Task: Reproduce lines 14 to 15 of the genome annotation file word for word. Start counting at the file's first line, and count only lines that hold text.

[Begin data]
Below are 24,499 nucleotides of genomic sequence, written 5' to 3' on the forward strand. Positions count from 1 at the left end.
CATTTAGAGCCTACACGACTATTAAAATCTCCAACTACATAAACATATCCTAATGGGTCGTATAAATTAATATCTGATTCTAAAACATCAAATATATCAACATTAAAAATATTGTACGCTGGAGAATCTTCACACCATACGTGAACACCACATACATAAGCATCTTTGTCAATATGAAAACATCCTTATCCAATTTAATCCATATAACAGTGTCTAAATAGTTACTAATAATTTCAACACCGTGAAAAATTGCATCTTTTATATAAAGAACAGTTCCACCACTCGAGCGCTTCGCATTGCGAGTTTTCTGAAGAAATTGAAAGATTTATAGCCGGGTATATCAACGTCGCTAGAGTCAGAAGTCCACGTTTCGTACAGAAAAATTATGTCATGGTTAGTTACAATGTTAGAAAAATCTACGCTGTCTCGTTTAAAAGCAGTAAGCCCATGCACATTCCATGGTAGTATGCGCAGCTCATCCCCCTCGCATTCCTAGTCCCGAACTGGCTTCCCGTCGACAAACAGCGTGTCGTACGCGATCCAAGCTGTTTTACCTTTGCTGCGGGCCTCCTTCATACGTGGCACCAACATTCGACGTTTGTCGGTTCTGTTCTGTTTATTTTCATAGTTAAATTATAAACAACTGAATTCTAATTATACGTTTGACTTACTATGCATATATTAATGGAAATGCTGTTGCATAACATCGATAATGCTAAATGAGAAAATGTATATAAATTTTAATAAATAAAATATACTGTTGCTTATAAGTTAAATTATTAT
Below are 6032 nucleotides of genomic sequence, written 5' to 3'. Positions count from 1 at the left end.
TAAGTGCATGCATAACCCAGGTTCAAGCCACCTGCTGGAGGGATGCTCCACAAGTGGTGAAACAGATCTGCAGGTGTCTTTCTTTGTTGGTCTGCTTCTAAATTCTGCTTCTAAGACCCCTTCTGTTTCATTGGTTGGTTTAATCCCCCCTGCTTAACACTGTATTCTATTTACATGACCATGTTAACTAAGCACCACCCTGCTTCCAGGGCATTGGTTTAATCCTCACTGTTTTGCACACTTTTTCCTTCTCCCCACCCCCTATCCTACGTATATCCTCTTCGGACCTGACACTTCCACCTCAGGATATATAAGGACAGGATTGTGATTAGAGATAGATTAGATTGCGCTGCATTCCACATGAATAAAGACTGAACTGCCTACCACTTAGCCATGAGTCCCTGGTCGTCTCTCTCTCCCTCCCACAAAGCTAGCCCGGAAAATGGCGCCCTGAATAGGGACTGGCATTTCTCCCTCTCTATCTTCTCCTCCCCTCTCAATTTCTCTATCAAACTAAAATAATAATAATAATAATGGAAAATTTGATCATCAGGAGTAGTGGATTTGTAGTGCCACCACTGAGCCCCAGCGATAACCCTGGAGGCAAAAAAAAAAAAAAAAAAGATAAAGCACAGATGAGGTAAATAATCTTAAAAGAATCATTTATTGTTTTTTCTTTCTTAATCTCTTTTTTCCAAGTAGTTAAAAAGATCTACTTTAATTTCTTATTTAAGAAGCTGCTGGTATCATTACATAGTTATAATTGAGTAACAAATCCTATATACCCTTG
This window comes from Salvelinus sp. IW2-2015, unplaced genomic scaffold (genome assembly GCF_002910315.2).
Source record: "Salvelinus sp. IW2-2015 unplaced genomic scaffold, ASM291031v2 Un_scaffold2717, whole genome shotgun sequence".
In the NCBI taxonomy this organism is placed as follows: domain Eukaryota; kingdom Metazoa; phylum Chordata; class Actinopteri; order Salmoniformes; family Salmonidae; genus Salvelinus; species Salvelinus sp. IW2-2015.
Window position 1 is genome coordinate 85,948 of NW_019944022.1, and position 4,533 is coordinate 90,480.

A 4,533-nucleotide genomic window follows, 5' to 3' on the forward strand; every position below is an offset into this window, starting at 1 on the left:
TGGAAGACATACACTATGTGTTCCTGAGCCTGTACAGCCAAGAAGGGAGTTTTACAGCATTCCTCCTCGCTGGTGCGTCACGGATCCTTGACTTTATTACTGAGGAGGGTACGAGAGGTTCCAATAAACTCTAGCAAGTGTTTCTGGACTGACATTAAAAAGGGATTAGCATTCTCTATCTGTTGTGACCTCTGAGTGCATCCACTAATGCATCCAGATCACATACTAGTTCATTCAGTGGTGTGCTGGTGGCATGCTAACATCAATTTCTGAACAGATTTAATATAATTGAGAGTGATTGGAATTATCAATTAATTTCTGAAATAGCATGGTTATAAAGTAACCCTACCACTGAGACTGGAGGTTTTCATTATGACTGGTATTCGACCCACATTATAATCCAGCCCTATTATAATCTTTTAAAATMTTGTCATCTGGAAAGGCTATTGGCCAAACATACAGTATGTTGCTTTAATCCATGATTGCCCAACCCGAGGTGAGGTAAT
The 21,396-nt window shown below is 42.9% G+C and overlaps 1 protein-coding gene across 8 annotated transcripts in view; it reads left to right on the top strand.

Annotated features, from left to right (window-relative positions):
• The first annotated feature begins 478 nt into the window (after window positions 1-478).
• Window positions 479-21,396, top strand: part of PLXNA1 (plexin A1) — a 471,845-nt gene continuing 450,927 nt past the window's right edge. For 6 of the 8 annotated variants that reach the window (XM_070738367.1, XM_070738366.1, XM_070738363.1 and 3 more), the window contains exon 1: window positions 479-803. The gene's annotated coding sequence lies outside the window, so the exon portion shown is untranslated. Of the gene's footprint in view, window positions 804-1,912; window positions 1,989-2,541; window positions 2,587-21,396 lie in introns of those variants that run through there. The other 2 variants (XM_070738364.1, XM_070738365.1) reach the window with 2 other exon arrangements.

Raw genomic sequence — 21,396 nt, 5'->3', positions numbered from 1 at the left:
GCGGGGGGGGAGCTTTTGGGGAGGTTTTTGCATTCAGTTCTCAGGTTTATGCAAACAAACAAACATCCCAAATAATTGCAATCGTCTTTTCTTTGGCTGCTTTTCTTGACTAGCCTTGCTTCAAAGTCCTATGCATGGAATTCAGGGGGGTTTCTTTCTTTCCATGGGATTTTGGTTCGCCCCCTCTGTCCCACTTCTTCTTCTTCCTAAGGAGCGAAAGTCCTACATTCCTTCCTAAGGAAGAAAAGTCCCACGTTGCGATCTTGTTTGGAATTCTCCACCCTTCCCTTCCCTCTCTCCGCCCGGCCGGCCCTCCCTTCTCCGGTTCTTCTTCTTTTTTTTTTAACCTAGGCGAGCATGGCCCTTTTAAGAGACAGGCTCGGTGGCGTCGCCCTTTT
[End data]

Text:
• Window positions 479-21,396, top strand: part of PLXNA1 (plexin A1) — a 471,845-nt gene continuing 450,927 nt past the window's right edge. For 6 of the 8 annotated variants that reach the window (XM_070738367.1, XM_070738366.1, XM_070738363.1 and 3 more), the window contains exon 1: window positions 479-803. The gene's annotated coding sequence lies outside the window, so the exon portion shown is untranslated. Of the gene's footprint in view, window positions 804-1,912; window positions 1,989-2,541; window positions 2,587-21,396 lie in introns of those variants that run through there. The other 2 variants (XM_070738364.1, XM_070738365.1) reach the window with 2 other exon arrangements.

Raw genomic sequence — 21,396 nt, 5'->3', positions numbered from 1 at the left: